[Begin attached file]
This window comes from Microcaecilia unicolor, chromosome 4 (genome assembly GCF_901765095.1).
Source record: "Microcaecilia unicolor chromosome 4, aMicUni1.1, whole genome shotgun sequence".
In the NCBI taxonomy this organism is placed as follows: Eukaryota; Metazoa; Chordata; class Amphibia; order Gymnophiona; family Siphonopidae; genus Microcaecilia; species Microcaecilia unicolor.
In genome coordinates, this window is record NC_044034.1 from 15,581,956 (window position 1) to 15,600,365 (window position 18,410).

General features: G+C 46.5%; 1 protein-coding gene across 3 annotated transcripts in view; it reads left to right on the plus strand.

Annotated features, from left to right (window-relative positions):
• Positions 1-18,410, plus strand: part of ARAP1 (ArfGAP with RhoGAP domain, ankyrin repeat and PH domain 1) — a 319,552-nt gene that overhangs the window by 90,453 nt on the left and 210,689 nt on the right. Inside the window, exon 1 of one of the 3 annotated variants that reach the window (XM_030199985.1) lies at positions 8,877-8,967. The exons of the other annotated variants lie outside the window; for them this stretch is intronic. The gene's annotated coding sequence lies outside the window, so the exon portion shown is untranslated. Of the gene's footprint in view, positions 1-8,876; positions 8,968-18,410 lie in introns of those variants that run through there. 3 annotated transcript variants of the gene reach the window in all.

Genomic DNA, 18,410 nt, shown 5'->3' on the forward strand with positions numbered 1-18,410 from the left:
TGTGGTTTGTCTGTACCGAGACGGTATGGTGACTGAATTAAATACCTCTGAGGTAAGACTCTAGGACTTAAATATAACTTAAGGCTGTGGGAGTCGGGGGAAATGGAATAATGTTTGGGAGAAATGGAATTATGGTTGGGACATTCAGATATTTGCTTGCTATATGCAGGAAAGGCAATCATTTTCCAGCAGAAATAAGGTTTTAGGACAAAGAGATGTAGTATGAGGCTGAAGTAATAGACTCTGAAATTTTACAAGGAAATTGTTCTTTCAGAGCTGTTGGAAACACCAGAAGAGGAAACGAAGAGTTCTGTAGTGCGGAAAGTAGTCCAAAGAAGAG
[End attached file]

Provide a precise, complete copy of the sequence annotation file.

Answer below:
This window comes from Microcaecilia unicolor, chromosome 4 (genome assembly GCF_901765095.1).
Source record: "Microcaecilia unicolor chromosome 4, aMicUni1.1, whole genome shotgun sequence".
In the NCBI taxonomy this organism is placed as follows: Eukaryota; Metazoa; Chordata; class Amphibia; order Gymnophiona; family Siphonopidae; genus Microcaecilia; species Microcaecilia unicolor.
In genome coordinates, this window is record NC_044034.1 from 15,581,956 (window position 1) to 15,600,365 (window position 18,410).

General features: G+C 46.5%; 1 protein-coding gene across 3 annotated transcripts in view; it reads left to right on the plus strand.

Annotated features, from left to right (window-relative positions):
• Positions 1-18,410, plus strand: part of ARAP1 (ArfGAP with RhoGAP domain, ankyrin repeat and PH domain 1) — a 319,552-nt gene that overhangs the window by 90,453 nt on the left and 210,689 nt on the right. Inside the window, exon 1 of one of the 3 annotated variants that reach the window (XM_030199985.1) lies at positions 8,877-8,967. The exons of the other annotated variants lie outside the window; for them this stretch is intronic. The gene's annotated coding sequence lies outside the window, so the exon portion shown is untranslated. Of the gene's footprint in view, positions 1-8,876; positions 8,968-18,410 lie in introns of those variants that run through there. 3 annotated transcript variants of the gene reach the window in all.

Genomic DNA, 18,410 nt, shown 5'->3' on the forward strand with positions numbered 1-18,410 from the left:
TGTGGTTTGTCTGTACCGAGACGGTATGGTGACTGAATTAAATACCTCTGAGGTAAGACTCTAGGACTTAAATATAACTTAAGGCTGTGGGAGTCGGGGGAAATGGAATAATGTTTGGGAGAAATGGAATTATGGTTGGGACATTCAGATATTTGCTTGCTATATGCAGGAAAGGCAATCATTTTCCAGCAGAAATAAGGTTTTAGGACAAAGAGATGTAGTATGAGGCTGAAGTAATAGACTCTGAAATTTTACAAGGAAATTGTTCTTTCAGAGCTGTTGGAAACACCAGAAGAGGAAACGAAGAGTTCTGTAGTGCGGAAAGTAGTCCAAAGAAGAG